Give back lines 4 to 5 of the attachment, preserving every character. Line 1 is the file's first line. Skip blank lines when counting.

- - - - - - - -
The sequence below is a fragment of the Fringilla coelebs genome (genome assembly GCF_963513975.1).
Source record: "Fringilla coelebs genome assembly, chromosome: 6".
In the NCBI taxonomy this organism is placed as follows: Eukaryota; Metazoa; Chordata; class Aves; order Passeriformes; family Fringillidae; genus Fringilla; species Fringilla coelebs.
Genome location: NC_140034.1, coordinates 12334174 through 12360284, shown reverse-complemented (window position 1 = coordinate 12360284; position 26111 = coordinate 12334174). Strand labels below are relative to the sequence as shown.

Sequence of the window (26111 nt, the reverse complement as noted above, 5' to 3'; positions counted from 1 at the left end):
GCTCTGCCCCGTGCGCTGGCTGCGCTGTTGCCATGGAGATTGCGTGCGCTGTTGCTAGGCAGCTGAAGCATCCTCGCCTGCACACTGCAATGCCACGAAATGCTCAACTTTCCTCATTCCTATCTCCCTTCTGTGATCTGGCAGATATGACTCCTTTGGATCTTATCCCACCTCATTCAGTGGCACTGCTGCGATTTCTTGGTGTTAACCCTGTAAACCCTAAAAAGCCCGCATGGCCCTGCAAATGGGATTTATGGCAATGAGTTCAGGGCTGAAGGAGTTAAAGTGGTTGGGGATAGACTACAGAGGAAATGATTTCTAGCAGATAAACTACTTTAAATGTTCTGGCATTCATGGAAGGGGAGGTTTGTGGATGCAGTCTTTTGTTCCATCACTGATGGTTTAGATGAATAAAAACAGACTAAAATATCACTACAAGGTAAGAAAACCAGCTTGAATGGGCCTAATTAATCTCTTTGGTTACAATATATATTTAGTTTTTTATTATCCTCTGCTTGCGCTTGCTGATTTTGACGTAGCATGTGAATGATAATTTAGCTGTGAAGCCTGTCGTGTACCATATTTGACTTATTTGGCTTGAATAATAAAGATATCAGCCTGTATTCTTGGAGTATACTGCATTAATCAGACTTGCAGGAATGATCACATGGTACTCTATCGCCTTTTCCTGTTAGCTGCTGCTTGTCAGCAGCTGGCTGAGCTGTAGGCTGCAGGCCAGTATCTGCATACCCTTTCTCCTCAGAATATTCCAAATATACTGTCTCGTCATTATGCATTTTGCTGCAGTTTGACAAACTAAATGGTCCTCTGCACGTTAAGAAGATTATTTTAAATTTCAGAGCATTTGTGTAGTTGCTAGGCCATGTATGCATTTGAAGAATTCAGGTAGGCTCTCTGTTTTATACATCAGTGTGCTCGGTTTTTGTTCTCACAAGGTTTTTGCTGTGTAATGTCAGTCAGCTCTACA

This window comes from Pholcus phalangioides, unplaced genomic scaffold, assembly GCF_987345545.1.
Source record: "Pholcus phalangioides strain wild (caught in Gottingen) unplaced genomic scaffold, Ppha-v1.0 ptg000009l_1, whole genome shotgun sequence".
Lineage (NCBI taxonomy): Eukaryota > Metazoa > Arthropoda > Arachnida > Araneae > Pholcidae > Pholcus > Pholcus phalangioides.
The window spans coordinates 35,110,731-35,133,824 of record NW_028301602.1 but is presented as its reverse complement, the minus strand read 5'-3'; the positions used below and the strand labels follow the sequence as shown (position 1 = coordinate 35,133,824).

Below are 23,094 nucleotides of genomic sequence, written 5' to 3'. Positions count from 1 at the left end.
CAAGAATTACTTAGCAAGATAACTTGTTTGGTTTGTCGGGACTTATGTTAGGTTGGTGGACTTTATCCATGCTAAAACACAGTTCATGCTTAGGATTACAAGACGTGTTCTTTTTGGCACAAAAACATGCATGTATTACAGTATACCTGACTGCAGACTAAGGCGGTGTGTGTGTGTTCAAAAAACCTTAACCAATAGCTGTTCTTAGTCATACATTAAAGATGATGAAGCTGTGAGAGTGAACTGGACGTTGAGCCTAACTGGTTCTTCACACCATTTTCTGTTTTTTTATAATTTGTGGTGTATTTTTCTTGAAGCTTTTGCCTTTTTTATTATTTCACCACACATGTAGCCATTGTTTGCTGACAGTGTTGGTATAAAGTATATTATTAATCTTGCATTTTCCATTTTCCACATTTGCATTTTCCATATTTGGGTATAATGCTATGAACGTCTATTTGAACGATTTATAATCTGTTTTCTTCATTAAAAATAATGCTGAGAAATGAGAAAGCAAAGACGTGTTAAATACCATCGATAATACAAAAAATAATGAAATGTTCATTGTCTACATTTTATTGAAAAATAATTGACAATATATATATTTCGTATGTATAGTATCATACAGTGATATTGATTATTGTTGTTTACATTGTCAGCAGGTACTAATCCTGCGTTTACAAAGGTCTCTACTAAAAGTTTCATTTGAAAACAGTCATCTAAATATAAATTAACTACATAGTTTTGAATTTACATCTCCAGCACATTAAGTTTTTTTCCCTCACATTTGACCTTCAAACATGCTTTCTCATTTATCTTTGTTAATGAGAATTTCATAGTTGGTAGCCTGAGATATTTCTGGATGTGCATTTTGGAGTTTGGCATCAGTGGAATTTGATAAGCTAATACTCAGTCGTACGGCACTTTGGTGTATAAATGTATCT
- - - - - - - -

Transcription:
Genome location: NC_140034.1, coordinates 12334174 through 12360284, shown reverse-complemented (window position 1 = coordinate 12360284; position 26111 = coordinate 12334174). Strand labels below are relative to the sequence as shown.

Sequence of the window (26111 nt, the reverse complement as noted above, 5' to 3'; positions counted from 1 at the left end):